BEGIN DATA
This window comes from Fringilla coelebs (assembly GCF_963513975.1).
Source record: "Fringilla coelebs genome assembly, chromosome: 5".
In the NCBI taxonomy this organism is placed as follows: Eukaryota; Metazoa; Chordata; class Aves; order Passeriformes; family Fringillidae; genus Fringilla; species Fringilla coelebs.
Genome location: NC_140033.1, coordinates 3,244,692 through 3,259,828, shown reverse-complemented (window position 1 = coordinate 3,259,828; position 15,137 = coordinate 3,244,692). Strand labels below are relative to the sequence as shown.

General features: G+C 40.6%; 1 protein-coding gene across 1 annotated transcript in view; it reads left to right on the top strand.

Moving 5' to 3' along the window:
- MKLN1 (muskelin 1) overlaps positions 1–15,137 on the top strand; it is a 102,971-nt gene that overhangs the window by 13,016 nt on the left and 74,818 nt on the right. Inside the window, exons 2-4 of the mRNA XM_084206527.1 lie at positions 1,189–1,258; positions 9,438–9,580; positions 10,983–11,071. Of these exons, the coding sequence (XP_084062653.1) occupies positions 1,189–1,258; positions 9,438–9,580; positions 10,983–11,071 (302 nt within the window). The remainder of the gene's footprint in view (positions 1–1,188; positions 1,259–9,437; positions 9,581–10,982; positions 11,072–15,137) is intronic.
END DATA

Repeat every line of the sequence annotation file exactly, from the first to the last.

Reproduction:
This window comes from Fringilla coelebs (assembly GCF_963513975.1).
Source record: "Fringilla coelebs genome assembly, chromosome: 5".
In the NCBI taxonomy this organism is placed as follows: Eukaryota; Metazoa; Chordata; class Aves; order Passeriformes; family Fringillidae; genus Fringilla; species Fringilla coelebs.
Genome location: NC_140033.1, coordinates 3,244,692 through 3,259,828, shown reverse-complemented (window position 1 = coordinate 3,259,828; position 15,137 = coordinate 3,244,692). Strand labels below are relative to the sequence as shown.

General features: G+C 40.6%; 1 protein-coding gene across 1 annotated transcript in view; it reads left to right on the top strand.

Moving 5' to 3' along the window:
- MKLN1 (muskelin 1) overlaps positions 1–15,137 on the top strand; it is a 102,971-nt gene that overhangs the window by 13,016 nt on the left and 74,818 nt on the right. Inside the window, exons 2-4 of the mRNA XM_084206527.1 lie at positions 1,189–1,258; positions 9,438–9,580; positions 10,983–11,071. Of these exons, the coding sequence (XP_084062653.1) occupies positions 1,189–1,258; positions 9,438–9,580; positions 10,983–11,071 (302 nt within the window). The remainder of the gene's footprint in view (positions 1–1,188; positions 1,259–9,437; positions 9,581–10,982; positions 11,072–15,137) is intronic.